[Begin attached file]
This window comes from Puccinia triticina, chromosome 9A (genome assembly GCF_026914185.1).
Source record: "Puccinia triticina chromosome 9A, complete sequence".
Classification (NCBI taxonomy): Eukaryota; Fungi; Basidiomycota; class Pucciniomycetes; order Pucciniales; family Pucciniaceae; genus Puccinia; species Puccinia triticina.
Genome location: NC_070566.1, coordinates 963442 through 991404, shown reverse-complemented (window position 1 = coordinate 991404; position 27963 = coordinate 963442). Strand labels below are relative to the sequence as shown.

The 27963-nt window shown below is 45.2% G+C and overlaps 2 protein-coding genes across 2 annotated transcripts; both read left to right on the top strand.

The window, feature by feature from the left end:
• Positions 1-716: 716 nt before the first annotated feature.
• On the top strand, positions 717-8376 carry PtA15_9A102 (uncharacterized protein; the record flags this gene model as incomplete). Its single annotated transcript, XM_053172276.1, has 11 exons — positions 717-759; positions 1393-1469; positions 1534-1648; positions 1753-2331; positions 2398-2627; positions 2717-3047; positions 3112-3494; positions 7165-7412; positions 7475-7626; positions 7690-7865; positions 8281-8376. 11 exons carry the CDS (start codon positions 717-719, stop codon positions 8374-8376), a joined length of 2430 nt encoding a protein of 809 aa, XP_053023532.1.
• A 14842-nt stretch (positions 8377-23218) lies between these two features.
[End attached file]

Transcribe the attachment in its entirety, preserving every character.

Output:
This window comes from Puccinia triticina, chromosome 9A (genome assembly GCF_026914185.1).
Source record: "Puccinia triticina chromosome 9A, complete sequence".
Classification (NCBI taxonomy): Eukaryota; Fungi; Basidiomycota; class Pucciniomycetes; order Pucciniales; family Pucciniaceae; genus Puccinia; species Puccinia triticina.
Genome location: NC_070566.1, coordinates 963442 through 991404, shown reverse-complemented (window position 1 = coordinate 991404; position 27963 = coordinate 963442). Strand labels below are relative to the sequence as shown.

The 27963-nt window shown below is 45.2% G+C and overlaps 2 protein-coding genes across 2 annotated transcripts; both read left to right on the top strand.

The window, feature by feature from the left end:
• Positions 1-716: 716 nt before the first annotated feature.
• On the top strand, positions 717-8376 carry PtA15_9A102 (uncharacterized protein; the record flags this gene model as incomplete). Its single annotated transcript, XM_053172276.1, has 11 exons — positions 717-759; positions 1393-1469; positions 1534-1648; positions 1753-2331; positions 2398-2627; positions 2717-3047; positions 3112-3494; positions 7165-7412; positions 7475-7626; positions 7690-7865; positions 8281-8376. 11 exons carry the CDS (start codon positions 717-719, stop codon positions 8374-8376), a joined length of 2430 nt encoding a protein of 809 aa, XP_053023532.1.
• A 14842-nt stretch (positions 8377-23218) lies between these two features.